[HSR] Yangsibo Huang, Yushan Su, Sachin Ravi, Zhao Song, Sanjeev Arora, and Kai Li. Privacy-preserving learning via deep net pruning. arXiv preprint arXiv:2003.01876, 2020.
[HT19] Stephanie L Hyland and Shruti Tople. An empirical study on the intrinsic privacy of stochastic gradient descent, 2019. arXiv:1912.02919.
[JE19] Bargav Jayaraman and David Evans. Evaluating differentially private machine learning in practice. In USENIX Security Symposium, 2019.
[LSTS20] Tian Li, Anit Kumar Sahu, Ameet Talwalkar, and Virginia Smith. Federated learning: Challenges, methods, and future directions. IEEE signal processing magazine, 37:50–60, 2020.
[MMR] Brendan McMahan, Eider Moore, Daniel Ramage, Seth Hampson, and Blaise Agueray Arcas. Communication-efficient learning of deep networks from decentralized data. In Artificial intelligence and statistics, pages 1273–1282. PMLR, 2017
[MRTZ18] H. Brendan McMahan, Daniel Ramage, Kunal Talwar, and Li Zhang. Learning differentially private recurrent language models. In 6th International Conference on Learning Representations, ICLR 2018, Vancouver, BC, Canada, April 30 - May 3, 2018,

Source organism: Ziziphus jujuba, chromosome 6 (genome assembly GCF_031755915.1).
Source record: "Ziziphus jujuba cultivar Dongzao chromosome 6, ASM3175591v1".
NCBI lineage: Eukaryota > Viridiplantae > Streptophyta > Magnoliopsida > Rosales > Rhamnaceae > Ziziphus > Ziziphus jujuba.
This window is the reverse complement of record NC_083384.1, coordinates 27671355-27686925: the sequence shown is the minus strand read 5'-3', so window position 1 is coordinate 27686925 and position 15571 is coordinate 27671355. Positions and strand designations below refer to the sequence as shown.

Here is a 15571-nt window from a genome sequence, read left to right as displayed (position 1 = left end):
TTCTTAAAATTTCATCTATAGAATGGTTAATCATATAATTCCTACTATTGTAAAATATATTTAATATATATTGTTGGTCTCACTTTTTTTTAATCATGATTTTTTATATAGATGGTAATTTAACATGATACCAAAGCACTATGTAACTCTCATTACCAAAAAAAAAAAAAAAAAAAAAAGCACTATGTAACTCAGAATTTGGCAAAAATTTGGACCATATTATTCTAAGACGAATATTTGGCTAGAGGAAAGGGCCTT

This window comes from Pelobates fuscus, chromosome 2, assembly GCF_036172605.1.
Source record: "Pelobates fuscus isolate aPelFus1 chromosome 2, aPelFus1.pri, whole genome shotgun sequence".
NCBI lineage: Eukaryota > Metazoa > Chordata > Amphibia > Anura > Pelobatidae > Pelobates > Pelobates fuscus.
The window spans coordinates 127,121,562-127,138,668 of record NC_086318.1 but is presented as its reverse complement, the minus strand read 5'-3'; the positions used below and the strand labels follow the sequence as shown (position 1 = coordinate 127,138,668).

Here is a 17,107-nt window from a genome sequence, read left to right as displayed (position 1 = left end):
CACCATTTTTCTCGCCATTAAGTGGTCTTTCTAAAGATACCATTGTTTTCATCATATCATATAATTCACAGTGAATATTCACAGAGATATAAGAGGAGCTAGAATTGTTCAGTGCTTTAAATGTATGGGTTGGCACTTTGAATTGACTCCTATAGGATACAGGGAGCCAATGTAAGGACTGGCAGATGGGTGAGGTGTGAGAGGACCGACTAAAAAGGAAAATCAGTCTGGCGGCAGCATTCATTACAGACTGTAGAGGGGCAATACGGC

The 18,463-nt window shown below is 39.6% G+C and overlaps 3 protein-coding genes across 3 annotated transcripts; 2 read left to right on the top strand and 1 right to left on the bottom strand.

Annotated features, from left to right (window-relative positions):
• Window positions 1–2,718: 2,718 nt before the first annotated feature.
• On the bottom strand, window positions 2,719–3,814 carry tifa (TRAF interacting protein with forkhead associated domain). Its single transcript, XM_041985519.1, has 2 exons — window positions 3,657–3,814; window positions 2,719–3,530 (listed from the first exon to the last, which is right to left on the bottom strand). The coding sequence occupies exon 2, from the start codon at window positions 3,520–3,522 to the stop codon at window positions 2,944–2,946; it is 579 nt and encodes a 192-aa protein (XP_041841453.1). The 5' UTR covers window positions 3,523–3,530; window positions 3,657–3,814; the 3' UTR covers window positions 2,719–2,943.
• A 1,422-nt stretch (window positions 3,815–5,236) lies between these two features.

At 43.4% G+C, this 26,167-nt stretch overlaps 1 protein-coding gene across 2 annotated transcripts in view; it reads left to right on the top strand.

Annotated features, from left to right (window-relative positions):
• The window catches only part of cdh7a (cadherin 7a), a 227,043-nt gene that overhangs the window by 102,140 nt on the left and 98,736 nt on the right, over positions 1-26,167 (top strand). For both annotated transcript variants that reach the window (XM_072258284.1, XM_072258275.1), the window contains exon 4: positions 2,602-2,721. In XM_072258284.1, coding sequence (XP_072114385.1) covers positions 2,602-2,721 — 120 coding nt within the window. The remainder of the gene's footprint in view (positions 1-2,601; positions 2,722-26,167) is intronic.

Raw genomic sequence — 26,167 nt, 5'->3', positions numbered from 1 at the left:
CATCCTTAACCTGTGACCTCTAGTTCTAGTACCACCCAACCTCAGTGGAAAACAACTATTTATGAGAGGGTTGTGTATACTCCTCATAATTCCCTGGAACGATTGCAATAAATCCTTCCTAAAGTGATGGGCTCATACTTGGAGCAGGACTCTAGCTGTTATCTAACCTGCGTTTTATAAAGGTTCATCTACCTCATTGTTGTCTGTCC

[MSDCS19] Luca Melis, Congzheng Song, Emiliano De Cristofaro, and Vitaly Shmatikov. Exploiting unintended feature leakage in collaborative learning. In 2019 IEEE Symposium on Security and Privacy (SP), pages 691–706. IEEE, 2019.
[PXZ20] Tianyu Pang, Kun Xu, and Jun Zhu. Mixup inference: Better exploiting mixup to defend adversarial attacks. In 8th International Conference on Learning Representations, ICLR 2020, Addis Ababa, Ethiopia, April 26-30, 2020. , 2020.
[WWW] Yijue Wang, Chenghong Wang, Zigeng Wang, Shanglin Zhou, Hang Liu, Jinbo Bi, Caiwen Ding, and Sanguthevar Rajasekaran. Against membership inference attack: Pruning is all you need.,IJCAI 2021
[XD21] Hanshen Xiao and Srinivas Devadas. Towards understanding practical randomness beyond noise: Differential privacy and mixup. Cryptology ePrint Archive, 2021.
[XN21] Chuan Xu and Giovanni Neglia. What else is leaked when eavesdropping federated learning? In CCS workshop Privacy Preserving Machine Learning (PPML), 2021.
[ZCDL18] Hongyi Zhang, Moustapha Ciss ́e, Yann N. Dauphin, and David Lopez-Paz. mixup: Beyond empirical risk minimization. In 6th International Conference on Learning Representations, ICLR 2018
[ZLH19] Ligeng Zhu, Zhijian Liu, and Song Han. Deep leakage from gradients. In Advances in Neural Information Processing Systems, pages 14774–14784, 2019.
[ZXN21] Oualid Zari, Chuan Xu, and Giovanni Neglia. Efficient passive membership inference attack in federated learning. NeurIPS PriML workshop, 2021
The candidate should have good programming skills and previous experience with PyTorch or Tensor-
Flow. He/She should also be knowledgeable on machine learning and have good analytical skills. We
expect the candidate to be fluent in English.
Gross Salary per month: 2051€ brut per month (year 1 & 2) and 2158€ brut per month (year 3)